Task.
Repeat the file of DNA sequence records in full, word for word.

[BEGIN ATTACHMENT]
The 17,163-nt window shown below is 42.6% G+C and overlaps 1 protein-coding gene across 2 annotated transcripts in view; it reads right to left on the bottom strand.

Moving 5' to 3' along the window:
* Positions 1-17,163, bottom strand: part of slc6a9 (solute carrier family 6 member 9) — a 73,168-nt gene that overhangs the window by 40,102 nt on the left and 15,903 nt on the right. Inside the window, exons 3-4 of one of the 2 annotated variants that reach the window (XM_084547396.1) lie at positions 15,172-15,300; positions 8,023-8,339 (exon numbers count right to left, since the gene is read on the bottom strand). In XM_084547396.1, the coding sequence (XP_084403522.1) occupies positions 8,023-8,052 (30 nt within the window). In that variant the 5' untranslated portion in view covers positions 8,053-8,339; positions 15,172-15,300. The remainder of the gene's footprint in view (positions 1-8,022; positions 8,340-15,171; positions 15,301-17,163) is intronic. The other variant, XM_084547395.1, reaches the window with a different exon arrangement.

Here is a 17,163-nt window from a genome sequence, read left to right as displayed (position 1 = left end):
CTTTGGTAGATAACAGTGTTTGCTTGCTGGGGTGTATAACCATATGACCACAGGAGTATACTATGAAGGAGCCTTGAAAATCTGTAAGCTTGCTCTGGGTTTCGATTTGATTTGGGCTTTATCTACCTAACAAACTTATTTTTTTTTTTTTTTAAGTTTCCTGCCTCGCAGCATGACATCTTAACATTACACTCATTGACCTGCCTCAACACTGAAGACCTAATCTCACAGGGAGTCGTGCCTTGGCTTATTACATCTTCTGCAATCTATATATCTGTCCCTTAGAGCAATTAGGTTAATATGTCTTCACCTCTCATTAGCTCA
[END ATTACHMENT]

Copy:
The 17,163-nt window shown below is 42.6% G+C and overlaps 1 protein-coding gene across 2 annotated transcripts in view; it reads right to left on the bottom strand.

Moving 5' to 3' along the window:
* Positions 1-17,163, bottom strand: part of slc6a9 (solute carrier family 6 member 9) — a 73,168-nt gene that overhangs the window by 40,102 nt on the left and 15,903 nt on the right. Inside the window, exons 3-4 of one of the 2 annotated variants that reach the window (XM_084547396.1) lie at positions 15,172-15,300; positions 8,023-8,339 (exon numbers count right to left, since the gene is read on the bottom strand). In XM_084547396.1, the coding sequence (XP_084403522.1) occupies positions 8,023-8,052 (30 nt within the window). In that variant the 5' untranslated portion in view covers positions 8,053-8,339; positions 15,172-15,300. The remainder of the gene's footprint in view (positions 1-8,022; positions 8,340-15,171; positions 15,301-17,163) is intronic. The other variant, XM_084547395.1, reaches the window with a different exon arrangement.

Here is a 17,163-nt window from a genome sequence, read left to right as displayed (position 1 = left end):
CTTTGGTAGATAACAGTGTTTGCTTGCTGGGGTGTATAACCATATGACCACAGGAGTATACTATGAAGGAGCCTTGAAAATCTGTAAGCTTGCTCTGGGTTTCGATTTGATTTGGGCTTTATCTACCTAACAAACTTATTTTTTTTTTTTTTTAAGTTTCCTGCCTCGCAGCATGACATCTTAACATTACACTCATTGACCTGCCTCAACACTGAAGACCTAATCTCACAGGGAGTCGTGCCTTGGCTTATTACATCTTCTGCAATCTATATATCTGTCCCTTAGAGCAATTAGGTTAATATGTCTTCACCTCTCATTAGCTCA